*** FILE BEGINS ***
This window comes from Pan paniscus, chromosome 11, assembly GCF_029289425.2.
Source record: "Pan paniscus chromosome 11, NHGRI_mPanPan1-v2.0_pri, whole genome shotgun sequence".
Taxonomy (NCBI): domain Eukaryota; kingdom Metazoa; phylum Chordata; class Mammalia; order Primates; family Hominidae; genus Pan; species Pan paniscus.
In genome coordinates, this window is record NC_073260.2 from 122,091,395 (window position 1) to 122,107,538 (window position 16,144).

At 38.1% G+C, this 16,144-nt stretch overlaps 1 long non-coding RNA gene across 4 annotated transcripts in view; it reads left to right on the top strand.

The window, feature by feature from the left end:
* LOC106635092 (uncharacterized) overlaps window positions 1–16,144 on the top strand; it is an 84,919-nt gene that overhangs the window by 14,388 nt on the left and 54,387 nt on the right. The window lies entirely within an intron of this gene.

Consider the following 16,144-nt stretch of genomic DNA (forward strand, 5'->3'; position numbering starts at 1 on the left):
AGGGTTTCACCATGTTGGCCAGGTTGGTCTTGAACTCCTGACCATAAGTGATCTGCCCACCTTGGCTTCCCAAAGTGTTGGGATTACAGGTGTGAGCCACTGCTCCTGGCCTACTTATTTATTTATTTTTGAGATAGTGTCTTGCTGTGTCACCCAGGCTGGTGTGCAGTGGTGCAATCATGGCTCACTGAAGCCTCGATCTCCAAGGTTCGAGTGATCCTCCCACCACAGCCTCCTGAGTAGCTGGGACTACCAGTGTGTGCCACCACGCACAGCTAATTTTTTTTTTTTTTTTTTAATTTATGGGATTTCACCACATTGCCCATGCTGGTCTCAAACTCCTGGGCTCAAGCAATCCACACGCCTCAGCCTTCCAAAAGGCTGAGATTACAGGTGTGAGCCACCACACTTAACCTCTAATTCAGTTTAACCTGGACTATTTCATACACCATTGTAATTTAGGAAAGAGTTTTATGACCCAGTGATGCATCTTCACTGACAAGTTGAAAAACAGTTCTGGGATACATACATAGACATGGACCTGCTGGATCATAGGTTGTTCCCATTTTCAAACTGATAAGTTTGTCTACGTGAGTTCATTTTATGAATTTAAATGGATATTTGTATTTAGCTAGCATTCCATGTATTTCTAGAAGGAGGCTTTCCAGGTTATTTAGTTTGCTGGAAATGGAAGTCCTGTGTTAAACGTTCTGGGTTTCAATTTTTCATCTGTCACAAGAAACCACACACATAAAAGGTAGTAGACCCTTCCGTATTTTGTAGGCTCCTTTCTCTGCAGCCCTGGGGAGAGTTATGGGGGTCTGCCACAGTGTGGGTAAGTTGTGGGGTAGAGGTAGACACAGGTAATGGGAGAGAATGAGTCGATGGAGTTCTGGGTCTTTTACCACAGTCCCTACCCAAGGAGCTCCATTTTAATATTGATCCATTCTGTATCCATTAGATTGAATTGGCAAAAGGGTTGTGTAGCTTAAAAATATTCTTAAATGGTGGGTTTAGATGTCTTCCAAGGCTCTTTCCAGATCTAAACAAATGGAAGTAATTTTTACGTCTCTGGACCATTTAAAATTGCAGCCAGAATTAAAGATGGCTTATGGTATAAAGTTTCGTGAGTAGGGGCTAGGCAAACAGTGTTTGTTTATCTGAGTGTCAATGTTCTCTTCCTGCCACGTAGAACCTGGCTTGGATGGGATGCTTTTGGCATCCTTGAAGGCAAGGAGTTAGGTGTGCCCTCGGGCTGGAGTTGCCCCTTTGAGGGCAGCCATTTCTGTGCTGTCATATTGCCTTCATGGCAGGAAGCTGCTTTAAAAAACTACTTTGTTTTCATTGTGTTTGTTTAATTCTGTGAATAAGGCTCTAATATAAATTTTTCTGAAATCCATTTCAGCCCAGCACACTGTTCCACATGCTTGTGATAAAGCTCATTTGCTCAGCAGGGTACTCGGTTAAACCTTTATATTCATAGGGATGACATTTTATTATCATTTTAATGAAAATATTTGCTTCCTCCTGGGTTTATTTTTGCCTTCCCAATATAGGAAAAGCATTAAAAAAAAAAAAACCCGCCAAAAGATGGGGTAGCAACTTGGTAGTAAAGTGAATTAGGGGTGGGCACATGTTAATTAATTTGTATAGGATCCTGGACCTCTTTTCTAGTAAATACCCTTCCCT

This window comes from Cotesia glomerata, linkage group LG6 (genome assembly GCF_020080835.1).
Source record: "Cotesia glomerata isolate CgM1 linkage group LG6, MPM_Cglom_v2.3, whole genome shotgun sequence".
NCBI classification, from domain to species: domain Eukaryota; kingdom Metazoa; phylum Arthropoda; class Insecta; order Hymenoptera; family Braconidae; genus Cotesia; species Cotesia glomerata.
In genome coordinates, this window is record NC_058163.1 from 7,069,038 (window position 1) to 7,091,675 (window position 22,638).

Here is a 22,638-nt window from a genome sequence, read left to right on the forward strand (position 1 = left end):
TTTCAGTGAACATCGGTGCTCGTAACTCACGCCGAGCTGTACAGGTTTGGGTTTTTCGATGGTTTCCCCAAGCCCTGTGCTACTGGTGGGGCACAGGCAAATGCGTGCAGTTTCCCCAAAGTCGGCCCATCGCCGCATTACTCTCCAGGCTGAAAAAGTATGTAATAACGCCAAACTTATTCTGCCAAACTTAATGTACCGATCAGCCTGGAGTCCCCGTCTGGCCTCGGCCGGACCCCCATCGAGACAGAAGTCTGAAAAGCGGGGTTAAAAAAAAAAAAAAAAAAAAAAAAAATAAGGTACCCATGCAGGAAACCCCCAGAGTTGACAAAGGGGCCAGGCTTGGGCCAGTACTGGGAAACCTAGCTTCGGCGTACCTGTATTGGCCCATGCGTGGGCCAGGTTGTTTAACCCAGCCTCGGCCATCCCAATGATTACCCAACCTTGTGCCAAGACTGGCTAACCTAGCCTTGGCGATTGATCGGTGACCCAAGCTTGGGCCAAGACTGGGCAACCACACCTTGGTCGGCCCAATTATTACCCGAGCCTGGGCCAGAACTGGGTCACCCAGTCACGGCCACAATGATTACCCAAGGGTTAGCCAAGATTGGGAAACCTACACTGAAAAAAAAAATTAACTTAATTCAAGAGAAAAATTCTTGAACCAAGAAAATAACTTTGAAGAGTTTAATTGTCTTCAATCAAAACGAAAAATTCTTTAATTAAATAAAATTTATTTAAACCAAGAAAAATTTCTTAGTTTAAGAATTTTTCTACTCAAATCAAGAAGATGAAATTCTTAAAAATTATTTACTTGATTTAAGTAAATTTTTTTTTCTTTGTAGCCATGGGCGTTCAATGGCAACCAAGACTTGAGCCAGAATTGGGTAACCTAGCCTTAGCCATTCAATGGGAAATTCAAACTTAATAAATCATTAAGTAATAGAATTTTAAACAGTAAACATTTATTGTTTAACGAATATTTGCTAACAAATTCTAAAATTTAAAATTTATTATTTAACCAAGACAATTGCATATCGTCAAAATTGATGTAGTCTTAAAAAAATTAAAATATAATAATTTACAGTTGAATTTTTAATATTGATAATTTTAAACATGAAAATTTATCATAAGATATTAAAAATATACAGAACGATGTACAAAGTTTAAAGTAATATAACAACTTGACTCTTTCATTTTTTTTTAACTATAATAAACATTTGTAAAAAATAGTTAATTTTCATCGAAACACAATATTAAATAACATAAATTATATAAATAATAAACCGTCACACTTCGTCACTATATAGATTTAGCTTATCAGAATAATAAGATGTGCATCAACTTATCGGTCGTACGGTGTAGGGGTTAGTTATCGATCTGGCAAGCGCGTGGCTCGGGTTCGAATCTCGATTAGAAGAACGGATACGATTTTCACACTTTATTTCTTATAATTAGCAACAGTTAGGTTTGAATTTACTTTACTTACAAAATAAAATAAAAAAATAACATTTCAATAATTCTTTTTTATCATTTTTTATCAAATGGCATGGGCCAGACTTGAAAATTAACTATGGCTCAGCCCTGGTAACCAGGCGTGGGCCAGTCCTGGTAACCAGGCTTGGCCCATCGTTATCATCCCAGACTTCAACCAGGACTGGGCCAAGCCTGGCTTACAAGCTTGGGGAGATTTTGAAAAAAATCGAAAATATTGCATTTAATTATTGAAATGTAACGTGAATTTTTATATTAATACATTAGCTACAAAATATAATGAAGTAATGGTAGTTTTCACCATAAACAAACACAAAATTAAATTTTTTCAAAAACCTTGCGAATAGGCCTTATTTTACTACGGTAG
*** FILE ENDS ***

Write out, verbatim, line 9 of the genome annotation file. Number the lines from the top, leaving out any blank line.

AGGGTTTCACCATGTTGGCCAGGTTGGTCTTGAACTCCTGACCATAAGTGATCTGCCCACCTTGGCTTCCCAAAGTGTTGGGATTACAGGTGTGAGCCACTGCTCCTGGCCTACTTATTTATTTATTTTTGAGATAGTGTCTTGCTGTGTCACCCAGGCTGGTGTGCAGTGGTGCAATCATGGCTCACTGAAGCCTCGATCTCCAAGGTTCGAGTGATCCTCCCACCACAGCCTCCTGAGTAGCTGGGACTACCAGTGTGTGCCACCACGCACAGCTAATTTTTTTTTTTTTTTTTTAATTTATGGGATTTCACCACATTGCCCATGCTGGTCTCAAACTCCTGGGCTCAAGCAATCCACACGCCTCAGCCTTCCAAAAGGCTGAGATTACAGGTGTGAGCCACCACACTTAACCTCTAATTCAGTTTAACCTGGACTATTTCATACACCATTGTAATTTAGGAAAGAGTTTTATGACCCAGTGATGCATCTTCACTGACAAGTTGAAAAACAGTTCTGGGATACATACATAGACATGGACCTGCTGGATCATAGGTTGTTCCCATTTTCAAACTGATAAGTTTGTCTACGTGAGTTCATTTTATGAATTTAAATGGATATTTGTATTTAGCTAGCATTCCATGTATTTCTAGAAGGAGGCTTTCCAGGTTATTTAGTTTGCTGGAAATGGAAGTCCTGTGTTAAACGTTCTGGGTTTCAATTTTTCATCTGTCACAAGAAACCACACACATAAAAGGTAGTAGACCCTTCCGTATTTTGTAGGCTCCTTTCTCTGCAGCCCTGGGGAGAGTTATGGGGGTCTGCCACAGTGTGGGTAAGTTGTGGGGTAGAGGTAGACACAGGTAATGGGAGAGAATGAGTCGATGGAGTTCTGGGTCTTTTACCACAGTCCCTACCCAAGGAGCTCCATTTTAATATTGATCCATTCTGTATCCATTAGATTGAATTGGCAAAAGGGTTGTGTAGCTTAAAAATATTCTTAAATGGTGGGTTTAGATGTCTTCCAAGGCTCTTTCCAGATCTAAACAAATGGAAGTAATTTTTACGTCTCTGGACCATTTAAAATTGCAGCCAGAATTAAAGATGGCTTATGGTATAAAGTTTCGTGAGTAGGGGCTAGGCAAACAGTGTTTGTTTATCTGAGTGTCAATGTTCTCTTCCTGCCACGTAGAACCTGGCTTGGATGGGATGCTTTTGGCATCCTTGAAGGCAAGGAGTTAGGTGTGCCCTCGGGCTGGAGTTGCCCCTTTGAGGGCAGCCATTTCTGTGCTGTCATATTGCCTTCATGGCAGGAAGCTGCTTTAAAAAACTACTTTGTTTTCATTGTGTTTGTTTAATTCTGTGAATAAGGCTCTAATATAAATTTTTCTGAAATCCATTTCAGCCCAGCACACTGTTCCACATGCTTGTGATAAAGCTCATTTGCTCAGCAGGGTACTCGGTTAAACCTTTATATTCATAGGGATGACATTTTATTATCATTTTAATGAAAATATTTGCTTCCTCCTGGGTTTATTTTTGCCTTCCCAATATAGGAAAAGCATTAAAAAAAAAAAAACCCGCCAAAAGATGGGGTAGCAACTTGGTAGTAAAGTGAATTAGGGGTGGGCACATGTTAATTAATTTGTATAGGATCCTGGACCTCTTTTCTAGTAAATACCCTTCCCT